A far greater amount of electron transfer reactions are occurring, with a higher risk of those transfers going wrong and causing oxidation-related damage to the liver. As more damage is sustained to the liver, the probability of developing liver cancer/health complications would then be much greater, no?

But guess where else we do get aldehydes in our diet from? All the dietary carbohydrates that we’re ingesting, of course:

(Because that’s good for business.)

Unless, of course…

One has a good defensive mechanism against all that acetaldehyde.

Our liver cells contain the antioxidant glutathione (GSH), which can also be used for acetaldehyde neutralisation.

So yes, we do have a defensive scheme against acetaldehyde toxicity, and that comes in the form of glutathione, which is regulated by the nrf2 pathway:

And therein we see the formation of a dynamic equilibrium once again.

Some people have sufficient resources to process alcohol more quickly than others. I’m an alcohol lightweight myself — my Asian flush manifests itself too easily.

It’s all about (i) the rate of alcohol entering the body (via drinking), (ii) the rate of alcohol conversion to acetaldehyde, (iii) the rate of acetaldehyde conversion to acetate (vinegar), and (iv) the rate of acetate exiting the body.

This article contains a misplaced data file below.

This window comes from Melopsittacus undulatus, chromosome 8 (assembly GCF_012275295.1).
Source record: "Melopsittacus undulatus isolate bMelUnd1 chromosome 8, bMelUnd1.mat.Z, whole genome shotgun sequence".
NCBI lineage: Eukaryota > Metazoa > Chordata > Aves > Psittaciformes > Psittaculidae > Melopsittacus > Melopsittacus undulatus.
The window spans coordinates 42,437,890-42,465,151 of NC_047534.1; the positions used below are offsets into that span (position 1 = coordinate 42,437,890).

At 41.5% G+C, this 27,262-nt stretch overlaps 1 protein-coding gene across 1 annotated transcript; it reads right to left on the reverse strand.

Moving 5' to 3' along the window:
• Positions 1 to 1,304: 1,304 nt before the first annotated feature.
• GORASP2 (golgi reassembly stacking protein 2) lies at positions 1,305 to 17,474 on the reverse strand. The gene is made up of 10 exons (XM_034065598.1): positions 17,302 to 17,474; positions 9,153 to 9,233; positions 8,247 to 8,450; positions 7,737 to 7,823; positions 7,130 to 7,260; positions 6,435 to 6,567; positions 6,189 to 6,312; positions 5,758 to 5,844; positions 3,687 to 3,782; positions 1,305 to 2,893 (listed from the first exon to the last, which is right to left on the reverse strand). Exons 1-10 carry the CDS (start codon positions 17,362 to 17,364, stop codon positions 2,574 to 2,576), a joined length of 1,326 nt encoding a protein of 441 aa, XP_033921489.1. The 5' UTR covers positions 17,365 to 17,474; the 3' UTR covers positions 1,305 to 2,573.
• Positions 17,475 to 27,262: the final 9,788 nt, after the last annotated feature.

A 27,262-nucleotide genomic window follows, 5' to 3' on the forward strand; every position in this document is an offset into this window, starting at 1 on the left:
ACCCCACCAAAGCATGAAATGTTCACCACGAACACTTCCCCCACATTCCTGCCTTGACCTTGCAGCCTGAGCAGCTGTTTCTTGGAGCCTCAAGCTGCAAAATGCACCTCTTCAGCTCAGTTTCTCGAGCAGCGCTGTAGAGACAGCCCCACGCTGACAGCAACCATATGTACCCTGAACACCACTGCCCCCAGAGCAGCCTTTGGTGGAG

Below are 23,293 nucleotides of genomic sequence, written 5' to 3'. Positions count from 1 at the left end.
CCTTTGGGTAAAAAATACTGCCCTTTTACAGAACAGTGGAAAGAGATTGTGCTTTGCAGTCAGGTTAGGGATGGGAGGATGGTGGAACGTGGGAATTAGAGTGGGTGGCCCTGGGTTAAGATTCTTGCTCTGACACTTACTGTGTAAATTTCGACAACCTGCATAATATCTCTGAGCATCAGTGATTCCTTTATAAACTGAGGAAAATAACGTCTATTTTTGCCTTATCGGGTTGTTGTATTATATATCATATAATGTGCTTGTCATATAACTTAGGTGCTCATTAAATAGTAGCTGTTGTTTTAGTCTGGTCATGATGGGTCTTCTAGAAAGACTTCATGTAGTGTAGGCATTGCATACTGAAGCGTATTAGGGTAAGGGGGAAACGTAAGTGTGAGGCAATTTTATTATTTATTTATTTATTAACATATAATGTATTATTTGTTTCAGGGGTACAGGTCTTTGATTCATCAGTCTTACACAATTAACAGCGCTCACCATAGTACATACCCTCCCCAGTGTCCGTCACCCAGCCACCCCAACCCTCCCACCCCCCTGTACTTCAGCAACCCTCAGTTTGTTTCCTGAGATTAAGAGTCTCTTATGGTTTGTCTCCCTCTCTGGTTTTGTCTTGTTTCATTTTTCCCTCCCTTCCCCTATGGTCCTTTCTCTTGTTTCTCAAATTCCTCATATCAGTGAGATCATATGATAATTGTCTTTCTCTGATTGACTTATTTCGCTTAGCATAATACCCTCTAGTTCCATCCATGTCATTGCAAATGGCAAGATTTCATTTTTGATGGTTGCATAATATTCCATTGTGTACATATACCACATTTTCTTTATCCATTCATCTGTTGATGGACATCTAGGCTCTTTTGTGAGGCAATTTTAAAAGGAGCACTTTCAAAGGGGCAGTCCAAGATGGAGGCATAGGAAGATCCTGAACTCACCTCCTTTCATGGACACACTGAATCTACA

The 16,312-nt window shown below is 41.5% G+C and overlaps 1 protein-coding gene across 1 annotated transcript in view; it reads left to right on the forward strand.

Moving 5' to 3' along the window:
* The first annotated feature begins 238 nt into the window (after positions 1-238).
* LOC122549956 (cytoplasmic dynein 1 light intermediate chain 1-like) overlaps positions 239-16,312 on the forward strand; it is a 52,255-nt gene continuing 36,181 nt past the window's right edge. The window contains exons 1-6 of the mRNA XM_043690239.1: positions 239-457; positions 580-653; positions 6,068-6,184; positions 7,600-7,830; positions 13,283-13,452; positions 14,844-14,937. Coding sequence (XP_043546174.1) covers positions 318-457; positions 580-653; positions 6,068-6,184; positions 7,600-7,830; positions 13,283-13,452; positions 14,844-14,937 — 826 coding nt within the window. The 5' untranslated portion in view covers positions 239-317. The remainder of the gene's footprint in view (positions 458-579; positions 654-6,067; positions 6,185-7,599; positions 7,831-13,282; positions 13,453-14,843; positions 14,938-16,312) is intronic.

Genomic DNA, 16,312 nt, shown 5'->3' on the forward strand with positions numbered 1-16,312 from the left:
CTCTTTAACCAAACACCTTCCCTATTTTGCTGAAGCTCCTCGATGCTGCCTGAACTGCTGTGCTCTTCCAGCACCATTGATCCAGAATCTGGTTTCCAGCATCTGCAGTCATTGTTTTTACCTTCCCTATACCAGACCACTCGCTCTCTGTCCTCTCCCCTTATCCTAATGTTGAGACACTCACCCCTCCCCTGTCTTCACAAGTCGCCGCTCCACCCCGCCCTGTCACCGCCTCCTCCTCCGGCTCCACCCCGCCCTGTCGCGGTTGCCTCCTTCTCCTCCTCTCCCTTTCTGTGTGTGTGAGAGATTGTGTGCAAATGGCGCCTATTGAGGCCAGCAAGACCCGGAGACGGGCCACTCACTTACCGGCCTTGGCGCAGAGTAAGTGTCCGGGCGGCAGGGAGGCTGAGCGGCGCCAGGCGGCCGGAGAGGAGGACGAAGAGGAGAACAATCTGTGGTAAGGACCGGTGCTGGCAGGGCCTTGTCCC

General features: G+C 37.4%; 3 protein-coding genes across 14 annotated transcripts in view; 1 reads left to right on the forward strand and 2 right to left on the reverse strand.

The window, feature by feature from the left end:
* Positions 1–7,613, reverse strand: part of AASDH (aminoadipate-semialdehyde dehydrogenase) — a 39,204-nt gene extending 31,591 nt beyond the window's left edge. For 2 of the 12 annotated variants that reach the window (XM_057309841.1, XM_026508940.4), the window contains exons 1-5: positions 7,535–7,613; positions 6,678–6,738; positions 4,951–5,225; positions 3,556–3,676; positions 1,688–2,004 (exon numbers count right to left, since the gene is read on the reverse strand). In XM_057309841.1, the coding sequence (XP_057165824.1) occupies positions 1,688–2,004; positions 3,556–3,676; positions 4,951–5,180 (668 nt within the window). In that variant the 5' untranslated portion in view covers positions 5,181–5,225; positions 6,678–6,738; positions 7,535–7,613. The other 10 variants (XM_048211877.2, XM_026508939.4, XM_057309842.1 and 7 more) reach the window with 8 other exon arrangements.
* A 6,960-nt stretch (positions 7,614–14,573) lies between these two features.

When there is that breakdown in Step (iii), there will be an accumulation of acetaldehyde in the body, leading to signs and symptoms of drunkenness, which is also very closely related to the acetaldehyde concentration in the blood (and therefore acetaldehyde toxicity).

That’s why not all smokers will get lung cancer, and neither will all alcoholics get liver cancer.

The risks for them are higher, but if their defensive mechanisms have enough juice in them to neutralise the initial stages of the problem. It would be more difficult for them to get it.

Everyone is born with cells that utilise the nrf2 pathway to produce glutathione. But the rate of GSH production will vary from person to person. If the baseline rates were able to neutralise the threats, then the threats wouldn’t be much of a threat at all.

It all has to do with the defensive mechanisms that our body possesses.

Genetically, some people will have a higher tolerance for alcohol because their liver cells are able to produce more ALDH2 to cope with a higher alcohol load. Some people may age slower because their cells are genetically equipped to produce more glutathione.

We all start off at different levels of defensive mechanism and elimination operation efficiencies. It’s what we’re born with.

However, we do need to be mindful that maintaining those defensive mechanisms and elimination operations does require some conscious effort on our part!

Do feel free to refer to What Nutrients Support Digestion and Detox In Our Body? to see how our diets can support a healthy elimination operation!

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Created by

Dr Joel Yong

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Educator | Biochemical Scientist

Deconstructing the interconnectedness between health and business. Join my mailing list at http://thethinkingscientist.substack.com or book a one-on-one consultation session with me at https://app.ddichat.com/experts/thethinkingscientist.